Tuesday, May 26, 2015

Active versus Passive Discoverability.

Louis Shalako

Active discovery is when a product is actively promoted.

Over the last twenty-four hours, our blogs have garnered 784 hits. It’s a bit startling to realize that in the same period, we sold one ebook via Google Play, for a grand total of $0.31. At the same time, according to Google analytics, we earned $2.32 from our blogs.

At one time, it was our sense that a blog would have to get about two million page hits, before the author would see a $100.00 cheque from Google. That’s obviously not true, because we just theoretically earned $2.32 for only 784 hits.

What happened, was that somebody obviously clicked through on one of our AdSense ads. 

Those ads are contextual. If we’re talking cars, like Ian Cooper on his blog, Google presents readers with automotive ads.

If Dusty Miller is talking about love, romance or just plain sex, Google presents ads the most appropriate that they can find for the category.

Passive discoverability would be when you publish a blog post and do essentially nothing.

There are other things you can do. If you have an opt-in email list, those subscribers would automatically get a post in their inbox every time you wrote something. That one’s a tough call. If you only write once a week, it might be a good idea to begin building such a list. Presumably, the subscribers to your blog would also be interested in the contextual ads, because it’s in their category, and they might be more likely to click through. If you write a lot, if you write on any subject under the sun that turns your crank, the email list might not be all that useful.

At the present time, Shalako Publishing, Long Cool One Books and Larga Fresca Uno Libros don’t have a subscription email newsletter. We’ve never been entirely sure what to put in it.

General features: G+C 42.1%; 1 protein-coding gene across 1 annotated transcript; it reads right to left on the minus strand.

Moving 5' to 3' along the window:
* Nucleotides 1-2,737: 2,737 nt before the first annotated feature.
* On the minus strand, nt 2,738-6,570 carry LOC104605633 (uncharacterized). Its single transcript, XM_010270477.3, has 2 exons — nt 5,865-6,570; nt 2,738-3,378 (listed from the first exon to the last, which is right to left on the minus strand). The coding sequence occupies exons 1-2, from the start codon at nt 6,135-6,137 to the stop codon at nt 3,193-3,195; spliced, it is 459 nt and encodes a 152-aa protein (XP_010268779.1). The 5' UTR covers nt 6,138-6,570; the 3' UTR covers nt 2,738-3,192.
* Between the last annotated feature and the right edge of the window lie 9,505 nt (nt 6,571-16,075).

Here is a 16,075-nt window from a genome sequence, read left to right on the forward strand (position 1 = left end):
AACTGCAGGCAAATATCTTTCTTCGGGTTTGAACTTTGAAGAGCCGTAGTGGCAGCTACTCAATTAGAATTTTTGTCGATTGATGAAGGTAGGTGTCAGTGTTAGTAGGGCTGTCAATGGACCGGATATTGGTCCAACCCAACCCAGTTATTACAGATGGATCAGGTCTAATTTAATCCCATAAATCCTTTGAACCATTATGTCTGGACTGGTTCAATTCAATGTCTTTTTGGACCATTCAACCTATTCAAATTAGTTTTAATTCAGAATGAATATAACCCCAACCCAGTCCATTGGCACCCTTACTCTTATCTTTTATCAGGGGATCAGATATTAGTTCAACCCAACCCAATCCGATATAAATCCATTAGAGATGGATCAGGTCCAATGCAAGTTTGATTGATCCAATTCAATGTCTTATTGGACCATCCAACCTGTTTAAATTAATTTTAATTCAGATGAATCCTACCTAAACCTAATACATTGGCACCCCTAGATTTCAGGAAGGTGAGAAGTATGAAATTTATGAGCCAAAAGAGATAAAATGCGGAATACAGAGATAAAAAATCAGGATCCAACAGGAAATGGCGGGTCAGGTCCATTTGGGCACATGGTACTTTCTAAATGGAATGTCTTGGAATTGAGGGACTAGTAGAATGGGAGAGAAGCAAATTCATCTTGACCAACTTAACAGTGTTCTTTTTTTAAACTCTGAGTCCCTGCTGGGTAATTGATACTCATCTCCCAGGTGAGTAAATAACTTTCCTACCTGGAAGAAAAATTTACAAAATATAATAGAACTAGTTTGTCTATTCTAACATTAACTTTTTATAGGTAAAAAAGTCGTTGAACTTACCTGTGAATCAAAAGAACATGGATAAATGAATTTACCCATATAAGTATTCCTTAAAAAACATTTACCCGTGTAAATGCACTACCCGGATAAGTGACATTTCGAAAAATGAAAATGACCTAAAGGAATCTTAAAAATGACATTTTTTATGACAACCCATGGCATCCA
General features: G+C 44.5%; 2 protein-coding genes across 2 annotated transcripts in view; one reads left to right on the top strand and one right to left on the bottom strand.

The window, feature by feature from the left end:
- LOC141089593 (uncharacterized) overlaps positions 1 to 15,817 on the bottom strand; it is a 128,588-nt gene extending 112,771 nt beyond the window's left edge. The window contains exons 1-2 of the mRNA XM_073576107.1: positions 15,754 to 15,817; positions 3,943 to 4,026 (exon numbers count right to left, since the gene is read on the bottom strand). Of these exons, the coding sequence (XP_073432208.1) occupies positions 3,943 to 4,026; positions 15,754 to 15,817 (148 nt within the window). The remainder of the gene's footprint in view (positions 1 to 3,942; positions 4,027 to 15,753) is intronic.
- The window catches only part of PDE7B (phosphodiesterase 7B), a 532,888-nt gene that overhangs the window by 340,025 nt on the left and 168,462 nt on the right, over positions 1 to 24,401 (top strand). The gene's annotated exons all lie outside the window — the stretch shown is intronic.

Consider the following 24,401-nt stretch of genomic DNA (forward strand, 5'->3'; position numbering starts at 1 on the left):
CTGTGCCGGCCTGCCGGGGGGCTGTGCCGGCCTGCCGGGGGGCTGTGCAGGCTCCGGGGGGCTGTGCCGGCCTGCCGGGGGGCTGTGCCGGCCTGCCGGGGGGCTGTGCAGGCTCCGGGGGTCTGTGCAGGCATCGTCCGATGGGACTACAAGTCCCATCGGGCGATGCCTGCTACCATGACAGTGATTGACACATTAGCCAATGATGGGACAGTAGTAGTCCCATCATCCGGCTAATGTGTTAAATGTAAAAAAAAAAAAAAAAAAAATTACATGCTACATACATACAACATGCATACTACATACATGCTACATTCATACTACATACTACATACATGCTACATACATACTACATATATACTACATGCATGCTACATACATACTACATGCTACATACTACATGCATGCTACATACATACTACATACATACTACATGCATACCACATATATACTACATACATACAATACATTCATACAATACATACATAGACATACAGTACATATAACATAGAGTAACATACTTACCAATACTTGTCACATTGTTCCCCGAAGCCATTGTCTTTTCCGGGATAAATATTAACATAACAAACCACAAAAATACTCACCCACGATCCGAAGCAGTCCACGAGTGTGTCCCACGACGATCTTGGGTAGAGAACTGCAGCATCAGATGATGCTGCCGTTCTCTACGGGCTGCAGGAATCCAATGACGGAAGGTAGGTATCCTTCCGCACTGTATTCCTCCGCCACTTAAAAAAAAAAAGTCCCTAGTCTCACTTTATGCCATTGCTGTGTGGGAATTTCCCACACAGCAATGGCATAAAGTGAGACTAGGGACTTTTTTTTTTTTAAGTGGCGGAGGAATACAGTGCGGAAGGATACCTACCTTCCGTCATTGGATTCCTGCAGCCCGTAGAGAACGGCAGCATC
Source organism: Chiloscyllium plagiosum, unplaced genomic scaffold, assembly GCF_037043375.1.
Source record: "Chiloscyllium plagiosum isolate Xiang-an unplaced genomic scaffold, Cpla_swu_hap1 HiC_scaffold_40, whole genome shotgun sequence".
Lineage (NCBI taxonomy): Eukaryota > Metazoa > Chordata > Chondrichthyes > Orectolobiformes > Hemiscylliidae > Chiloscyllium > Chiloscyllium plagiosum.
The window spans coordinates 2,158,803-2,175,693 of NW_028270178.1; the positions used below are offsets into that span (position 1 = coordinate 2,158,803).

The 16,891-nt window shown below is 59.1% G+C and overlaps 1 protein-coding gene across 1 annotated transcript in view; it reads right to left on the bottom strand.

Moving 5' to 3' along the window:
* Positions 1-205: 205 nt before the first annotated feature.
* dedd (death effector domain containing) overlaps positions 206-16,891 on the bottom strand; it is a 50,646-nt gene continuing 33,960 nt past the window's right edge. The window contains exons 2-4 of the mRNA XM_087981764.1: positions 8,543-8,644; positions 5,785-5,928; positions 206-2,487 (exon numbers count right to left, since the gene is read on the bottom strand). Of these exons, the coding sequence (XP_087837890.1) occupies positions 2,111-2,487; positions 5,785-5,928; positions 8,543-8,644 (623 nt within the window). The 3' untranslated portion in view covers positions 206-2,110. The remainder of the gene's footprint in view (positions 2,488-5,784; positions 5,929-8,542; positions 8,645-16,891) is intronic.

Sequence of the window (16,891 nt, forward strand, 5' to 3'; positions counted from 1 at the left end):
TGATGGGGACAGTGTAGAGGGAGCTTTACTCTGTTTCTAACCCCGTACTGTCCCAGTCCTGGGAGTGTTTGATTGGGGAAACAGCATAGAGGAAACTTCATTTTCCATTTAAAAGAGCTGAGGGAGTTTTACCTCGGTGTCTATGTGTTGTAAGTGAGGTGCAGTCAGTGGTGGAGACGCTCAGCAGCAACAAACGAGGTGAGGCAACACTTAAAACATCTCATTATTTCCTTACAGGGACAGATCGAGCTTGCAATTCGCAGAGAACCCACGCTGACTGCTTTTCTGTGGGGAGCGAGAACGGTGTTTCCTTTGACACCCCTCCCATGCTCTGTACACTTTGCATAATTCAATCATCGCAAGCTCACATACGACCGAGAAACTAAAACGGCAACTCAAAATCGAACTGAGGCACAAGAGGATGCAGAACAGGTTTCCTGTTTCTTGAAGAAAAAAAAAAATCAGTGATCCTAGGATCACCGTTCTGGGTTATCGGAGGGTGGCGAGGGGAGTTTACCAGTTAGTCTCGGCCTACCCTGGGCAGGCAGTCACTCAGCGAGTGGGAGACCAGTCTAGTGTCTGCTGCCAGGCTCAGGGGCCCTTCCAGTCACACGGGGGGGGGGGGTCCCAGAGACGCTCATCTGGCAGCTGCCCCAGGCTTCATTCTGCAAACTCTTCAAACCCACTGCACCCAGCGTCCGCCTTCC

That’s one reason.

By actively posting our blogs on Twitter, we got a half a dozen retweets. This brings us page hits from unique users. It’s not the same thirty to seventy people coming back all the time. It brings a bunch of them in a short period of time, and this creates a kind of heat or velocity in algorithms. Google’s payment algorithms are pretty much top secret, but the more active the account, the more weight it may carry in terms of the blog.

From personal experience, a passive blog might bring in a few page hits in a day based solely on content and SEO/specific searches by key word or subject.

For an unknown author, writing fiction or industry observations, how-to or informative content, getting readers and reads takes a little more active approach.

Here’s an article on active versus passive blogging.

Passive discoverability and active discoverability go hand in hand. What is interesting and mysterious is the relationship between the blog, the social media we post a blog on, and the fact that we did sell a book on Google Play last night, which we can tell from our analytics/speadsheet on that platform.

The thing to do there is to change the link in the ad once in a while. Promote Google Play for a while, then do iTunes or Amazon, or any other platform where the books (or other products) are sold.

With Google blog widgets, we can put our own ads on the page along with Google’s. Smashwords now has an html widget, easily pasted into any blog or website. Zach Neal has one on his blog.

If the reader can click through on an Adsense ad, they can sure do that with our ads too. In terms of passive discoverability, a good cover, a good blurb, interesting titles, in genres and categories that people want to read, the usual rules still apply.

Over the course of time, the blog has a lot of material. Google’s own ranking system values or optimizes for authorship, uniqueness of content, activity, and of course the sheer number of people visiting the site.


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